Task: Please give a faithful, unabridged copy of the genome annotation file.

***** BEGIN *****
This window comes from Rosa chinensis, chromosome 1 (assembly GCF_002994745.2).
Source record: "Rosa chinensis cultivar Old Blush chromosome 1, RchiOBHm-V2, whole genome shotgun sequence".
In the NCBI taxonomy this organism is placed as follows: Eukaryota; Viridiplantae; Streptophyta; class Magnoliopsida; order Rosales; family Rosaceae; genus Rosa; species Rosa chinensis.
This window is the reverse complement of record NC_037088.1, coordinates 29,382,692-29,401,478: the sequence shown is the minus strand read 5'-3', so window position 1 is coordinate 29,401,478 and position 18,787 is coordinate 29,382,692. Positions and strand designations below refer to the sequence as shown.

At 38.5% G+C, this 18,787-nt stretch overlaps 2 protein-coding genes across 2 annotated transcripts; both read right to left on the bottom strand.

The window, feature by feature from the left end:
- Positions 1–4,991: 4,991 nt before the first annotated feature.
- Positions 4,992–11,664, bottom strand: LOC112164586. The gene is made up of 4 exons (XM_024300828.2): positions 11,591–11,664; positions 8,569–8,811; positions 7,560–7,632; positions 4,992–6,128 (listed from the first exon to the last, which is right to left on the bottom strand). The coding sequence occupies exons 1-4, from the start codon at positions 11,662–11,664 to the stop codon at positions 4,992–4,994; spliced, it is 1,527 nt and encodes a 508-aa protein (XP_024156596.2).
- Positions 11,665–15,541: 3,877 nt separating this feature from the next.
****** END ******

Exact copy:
This window comes from Rosa chinensis, chromosome 1 (assembly GCF_002994745.2).
Source record: "Rosa chinensis cultivar Old Blush chromosome 1, RchiOBHm-V2, whole genome shotgun sequence".
In the NCBI taxonomy this organism is placed as follows: Eukaryota; Viridiplantae; Streptophyta; class Magnoliopsida; order Rosales; family Rosaceae; genus Rosa; species Rosa chinensis.
This window is the reverse complement of record NC_037088.1, coordinates 29,382,692-29,401,478: the sequence shown is the minus strand read 5'-3', so window position 1 is coordinate 29,401,478 and position 18,787 is coordinate 29,382,692. Positions and strand designations below refer to the sequence as shown.

At 38.5% G+C, this 18,787-nt stretch overlaps 2 protein-coding genes across 2 annotated transcripts; both read right to left on the bottom strand.

The window, feature by feature from the left end:
- Positions 1–4,991: 4,991 nt before the first annotated feature.
- Positions 4,992–11,664, bottom strand: LOC112164586. The gene is made up of 4 exons (XM_024300828.2): positions 11,591–11,664; positions 8,569–8,811; positions 7,560–7,632; positions 4,992–6,128 (listed from the first exon to the last, which is right to left on the bottom strand). The coding sequence occupies exons 1-4, from the start codon at positions 11,662–11,664 to the stop codon at positions 4,992–4,994; spliced, it is 1,527 nt and encodes a 508-aa protein (XP_024156596.2).
- Positions 11,665–15,541: 3,877 nt separating this feature from the next.